Key qualification: Social competence as a challenge at TU Wien

In recent years, greater attention has been paid to social competence in discussions and admission interviews for coordination and management responsibilities at TU Wien. The aim is to ensure that managers at TU Wien have a wealth of resources to promote and manage effective cooperation between employees and students. At the same time, for jobs requiring "flexibility", "resilience", "confidence", and other qualities, social competence is a key criterion for all students and employees in less prominent positions.    

In summary, it can be said that:

Social competence is considered to be a key competence in putting skills, qualifications and talents into practice. Social competence has become more prominent as a subject due to events such as Diversity Days, which have become widespread around the world and within Europe, e.g. April 18: Diversity Day at the University of Applied Sciences Upper Austria; April 22-29: Austrian Integration Week; May 21: International Day of Cultural Diversity of the UN; May 24 Diversity Day of the St. Pölten University of Applied Sciences; June 6: Diversity Day in Germany. TU Wien has its own diversity management policy.

Potential and development options: not just "at the top"

The key words of social, soft or interpersonal "skills" refer to detail skills, such as those related to communication, perception, assessment or behaviour, which can be learned, taught or improved. For this purpose, (self-)training programmes, available as workshops, books or online, provide ideas such as:

  • Communication skills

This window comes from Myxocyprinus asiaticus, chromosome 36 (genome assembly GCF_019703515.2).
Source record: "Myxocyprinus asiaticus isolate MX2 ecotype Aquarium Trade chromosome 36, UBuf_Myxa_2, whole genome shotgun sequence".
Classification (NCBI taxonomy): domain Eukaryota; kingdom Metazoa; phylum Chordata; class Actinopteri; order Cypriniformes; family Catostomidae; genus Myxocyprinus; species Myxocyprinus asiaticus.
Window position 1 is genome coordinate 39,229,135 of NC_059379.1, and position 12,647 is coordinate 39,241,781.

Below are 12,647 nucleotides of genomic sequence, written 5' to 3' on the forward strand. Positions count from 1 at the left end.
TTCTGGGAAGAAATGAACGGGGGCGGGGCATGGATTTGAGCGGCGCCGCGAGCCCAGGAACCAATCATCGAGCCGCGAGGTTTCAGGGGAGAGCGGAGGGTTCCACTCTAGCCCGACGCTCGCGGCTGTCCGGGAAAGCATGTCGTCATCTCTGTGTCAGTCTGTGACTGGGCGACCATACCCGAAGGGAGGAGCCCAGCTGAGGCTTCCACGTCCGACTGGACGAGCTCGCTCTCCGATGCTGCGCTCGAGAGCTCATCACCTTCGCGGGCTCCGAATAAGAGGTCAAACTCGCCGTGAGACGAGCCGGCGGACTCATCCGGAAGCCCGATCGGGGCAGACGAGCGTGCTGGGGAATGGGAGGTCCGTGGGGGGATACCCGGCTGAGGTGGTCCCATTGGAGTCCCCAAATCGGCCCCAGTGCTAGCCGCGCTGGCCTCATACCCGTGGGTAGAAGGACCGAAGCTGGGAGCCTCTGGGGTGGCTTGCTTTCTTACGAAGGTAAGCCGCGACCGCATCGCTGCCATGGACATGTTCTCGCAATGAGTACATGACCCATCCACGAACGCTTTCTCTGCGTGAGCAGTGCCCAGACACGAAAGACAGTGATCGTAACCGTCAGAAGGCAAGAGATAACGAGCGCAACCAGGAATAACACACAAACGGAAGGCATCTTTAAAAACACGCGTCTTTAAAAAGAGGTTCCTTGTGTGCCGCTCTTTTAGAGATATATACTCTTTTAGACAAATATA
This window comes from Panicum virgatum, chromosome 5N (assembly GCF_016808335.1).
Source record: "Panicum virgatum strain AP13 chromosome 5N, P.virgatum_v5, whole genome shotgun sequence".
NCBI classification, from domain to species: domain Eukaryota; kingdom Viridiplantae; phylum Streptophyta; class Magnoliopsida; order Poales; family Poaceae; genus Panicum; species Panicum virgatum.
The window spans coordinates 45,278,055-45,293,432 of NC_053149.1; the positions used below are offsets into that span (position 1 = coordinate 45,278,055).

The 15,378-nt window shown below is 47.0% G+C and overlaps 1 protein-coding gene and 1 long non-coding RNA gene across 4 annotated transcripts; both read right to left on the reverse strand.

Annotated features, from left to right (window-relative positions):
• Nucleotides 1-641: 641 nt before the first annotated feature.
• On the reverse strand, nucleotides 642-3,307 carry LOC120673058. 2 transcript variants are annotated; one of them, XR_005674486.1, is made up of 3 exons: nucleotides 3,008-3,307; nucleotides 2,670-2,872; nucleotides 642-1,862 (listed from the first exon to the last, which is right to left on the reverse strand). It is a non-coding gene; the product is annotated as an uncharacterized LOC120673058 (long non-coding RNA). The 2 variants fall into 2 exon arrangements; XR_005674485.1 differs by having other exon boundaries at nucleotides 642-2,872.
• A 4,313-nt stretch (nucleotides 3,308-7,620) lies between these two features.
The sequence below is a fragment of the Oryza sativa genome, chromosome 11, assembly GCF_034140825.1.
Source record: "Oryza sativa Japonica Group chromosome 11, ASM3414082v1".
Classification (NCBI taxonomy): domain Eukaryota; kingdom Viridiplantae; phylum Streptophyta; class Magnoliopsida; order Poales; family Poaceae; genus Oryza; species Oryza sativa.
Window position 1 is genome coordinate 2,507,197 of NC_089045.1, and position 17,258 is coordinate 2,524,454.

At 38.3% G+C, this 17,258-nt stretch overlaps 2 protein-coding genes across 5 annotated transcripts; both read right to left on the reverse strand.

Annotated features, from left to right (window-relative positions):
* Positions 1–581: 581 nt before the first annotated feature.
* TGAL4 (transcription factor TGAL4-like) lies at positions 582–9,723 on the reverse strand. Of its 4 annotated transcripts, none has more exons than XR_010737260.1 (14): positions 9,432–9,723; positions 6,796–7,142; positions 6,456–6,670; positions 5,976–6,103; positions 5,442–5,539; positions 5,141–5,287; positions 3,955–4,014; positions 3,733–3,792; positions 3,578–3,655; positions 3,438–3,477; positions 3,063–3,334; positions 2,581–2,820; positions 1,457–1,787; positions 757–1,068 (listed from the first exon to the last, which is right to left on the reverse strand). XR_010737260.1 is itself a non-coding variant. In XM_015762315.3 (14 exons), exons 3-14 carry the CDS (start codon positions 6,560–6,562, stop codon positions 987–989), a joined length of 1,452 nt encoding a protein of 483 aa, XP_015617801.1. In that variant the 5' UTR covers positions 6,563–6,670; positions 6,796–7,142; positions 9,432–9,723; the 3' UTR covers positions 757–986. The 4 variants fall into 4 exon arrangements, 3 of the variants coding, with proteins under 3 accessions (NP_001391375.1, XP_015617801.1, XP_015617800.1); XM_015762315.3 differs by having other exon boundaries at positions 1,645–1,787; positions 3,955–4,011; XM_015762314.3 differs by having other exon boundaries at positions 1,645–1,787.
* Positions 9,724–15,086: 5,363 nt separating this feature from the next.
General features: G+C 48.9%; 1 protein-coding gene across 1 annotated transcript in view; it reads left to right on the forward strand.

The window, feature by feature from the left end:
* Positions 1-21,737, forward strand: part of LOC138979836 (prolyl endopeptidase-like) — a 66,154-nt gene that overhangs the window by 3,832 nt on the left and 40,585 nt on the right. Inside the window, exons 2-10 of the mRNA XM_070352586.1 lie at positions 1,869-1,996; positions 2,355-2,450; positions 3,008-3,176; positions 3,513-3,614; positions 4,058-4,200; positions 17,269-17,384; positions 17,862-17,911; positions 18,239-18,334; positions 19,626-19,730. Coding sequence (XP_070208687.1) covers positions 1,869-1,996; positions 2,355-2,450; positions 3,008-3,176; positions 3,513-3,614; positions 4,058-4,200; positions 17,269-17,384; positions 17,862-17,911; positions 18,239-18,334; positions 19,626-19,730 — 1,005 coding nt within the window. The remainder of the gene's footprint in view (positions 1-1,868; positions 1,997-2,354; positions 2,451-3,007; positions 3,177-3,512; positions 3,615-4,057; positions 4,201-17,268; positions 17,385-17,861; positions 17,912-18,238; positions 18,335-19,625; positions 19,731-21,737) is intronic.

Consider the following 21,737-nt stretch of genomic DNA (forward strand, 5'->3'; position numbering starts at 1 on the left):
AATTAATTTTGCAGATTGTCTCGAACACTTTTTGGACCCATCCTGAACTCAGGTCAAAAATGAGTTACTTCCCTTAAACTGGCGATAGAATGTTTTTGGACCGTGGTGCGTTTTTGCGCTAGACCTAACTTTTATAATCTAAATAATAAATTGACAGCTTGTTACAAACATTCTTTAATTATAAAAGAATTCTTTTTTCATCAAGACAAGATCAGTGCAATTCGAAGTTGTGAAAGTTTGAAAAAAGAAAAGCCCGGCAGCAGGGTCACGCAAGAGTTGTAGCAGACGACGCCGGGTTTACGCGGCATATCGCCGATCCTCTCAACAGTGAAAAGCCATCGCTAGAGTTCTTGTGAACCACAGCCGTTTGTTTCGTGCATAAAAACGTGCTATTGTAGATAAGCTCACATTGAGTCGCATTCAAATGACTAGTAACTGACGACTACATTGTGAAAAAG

• Employability
  • Gender competence
  • Diversity competence
  • Understanding of administration
  • Logistical understanding
  • Application of (research) logic to process planning, etc.

These forms of leadership or management skills are often seen as assets to enable people to assess, organise and motivate others. At the same time, there is also always a need, not just in management positions, to be able to understand and show an interest in people and to respond to their individual potential, such that they help their individual working environment and the TU as a whole, as well as other employees, students and the general public.

For this reason, the topic of social competence is also ultimately important for everyone in their professional life: the aforementioned list of subskills equally applies to all levels of hierarchy and service units. Responsibility and self-management in everyday life begins, not least, when dealing with e-mails or data and ends no sooner than when other or managers have to meet or make decisions. Time factors also play a key role in all actions. It therefore requires a high level of social competence to be able to recognise and take account of timetables and time relevance for other people in the working environment. This example often occurs in the daily life of many co-ordinators – it shows how different aspects of social competence interact, such as emotional intelligence, communicative clarity and coherence, and time management virtuosity.

Usage perspective

As a university with intensive cooperative relationships in other areas of society, TU Wien's mantra is also applicable to the everyday communicative techniques of dealing with each other: Discussions about (inter-)cultural communication or project management skills, "diversity management" and "smart futures" can be as helpful as requirements of gender and diversity competence to expand our own and our shared understanding of, from and in social competencies.

Questionnaire on social and gender competence

There is a questionnaire to help you learn about the social (gender) competence of applicants: English, opens a file in a new window version (German version), opens a file in a new window